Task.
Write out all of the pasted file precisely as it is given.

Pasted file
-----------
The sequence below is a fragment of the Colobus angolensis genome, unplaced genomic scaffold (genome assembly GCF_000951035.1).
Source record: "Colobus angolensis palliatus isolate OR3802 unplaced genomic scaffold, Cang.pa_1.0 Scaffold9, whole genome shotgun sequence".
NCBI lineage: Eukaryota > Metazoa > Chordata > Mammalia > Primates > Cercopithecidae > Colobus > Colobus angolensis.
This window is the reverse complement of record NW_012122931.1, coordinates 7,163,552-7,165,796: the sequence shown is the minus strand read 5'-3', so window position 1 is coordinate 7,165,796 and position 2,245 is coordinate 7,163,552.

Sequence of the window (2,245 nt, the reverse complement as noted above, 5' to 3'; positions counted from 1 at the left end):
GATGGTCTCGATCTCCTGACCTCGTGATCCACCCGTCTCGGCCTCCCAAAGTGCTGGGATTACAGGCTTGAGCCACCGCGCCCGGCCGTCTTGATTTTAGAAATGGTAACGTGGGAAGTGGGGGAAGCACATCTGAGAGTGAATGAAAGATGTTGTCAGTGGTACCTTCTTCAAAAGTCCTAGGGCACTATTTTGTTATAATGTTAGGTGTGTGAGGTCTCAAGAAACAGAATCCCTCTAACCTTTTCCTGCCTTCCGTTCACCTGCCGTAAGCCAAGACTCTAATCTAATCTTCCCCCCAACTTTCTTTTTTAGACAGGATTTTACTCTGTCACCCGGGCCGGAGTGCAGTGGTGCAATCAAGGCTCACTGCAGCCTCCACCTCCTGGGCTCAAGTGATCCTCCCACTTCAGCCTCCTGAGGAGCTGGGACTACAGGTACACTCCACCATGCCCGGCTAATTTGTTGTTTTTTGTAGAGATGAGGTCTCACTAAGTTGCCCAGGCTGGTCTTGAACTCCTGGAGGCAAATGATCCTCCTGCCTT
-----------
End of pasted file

The sequence below is a fragment of the Colobus angolensis genome, unplaced genomic scaffold (genome assembly GCF_000951035.1).
Source record: "Colobus angolensis palliatus isolate OR3802 unplaced genomic scaffold, Cang.pa_1.0 Scaffold9, whole genome shotgun sequence".
NCBI lineage: Eukaryota > Metazoa > Chordata > Mammalia > Primates > Cercopithecidae > Colobus > Colobus angolensis.
This window is the reverse complement of record NW_012122931.1, coordinates 7,163,552-7,165,796: the sequence shown is the minus strand read 5'-3', so window position 1 is coordinate 7,165,796 and position 2,245 is coordinate 7,163,552.

Sequence of the window (2,245 nt, the reverse complement as noted above, 5' to 3'; positions counted from 1 at the left end):
GATGGTCTCGATCTCCTGACCTCGTGATCCACCCGTCTCGGCCTCCCAAAGTGCTGGGATTACAGGCTTGAGCCACCGCGCCCGGCCGTCTTGATTTTAGAAATGGTAACGTGGGAAGTGGGGGAAGCACATCTGAGAGTGAATGAAAGATGTTGTCAGTGGTACCTTCTTCAAAAGTCCTAGGGCACTATTTTGTTATAATGTTAGGTGTGTGAGGTCTCAAGAAACAGAATCCCTCTAACCTTTTCCTGCCTTCCGTTCACCTGCCGTAAGCCAAGACTCTAATCTAATCTTCCCCCCAACTTTCTTTTTTAGACAGGATTTTACTCTGTCACCCGGGCCGGAGTGCAGTGGTGCAATCAAGGCTCACTGCAGCCTCCACCTCCTGGGCTCAAGTGATCCTCCCACTTCAGCCTCCTGAGGAGCTGGGACTACAGGTACACTCCACCATGCCCGGCTAATTTGTTGTTTTTTGTAGAGATGAGGTCTCACTAAGTTGCCCAGGCTGGTCTTGAACTCCTGGAGGCAAATGATCCTCCTGCCTT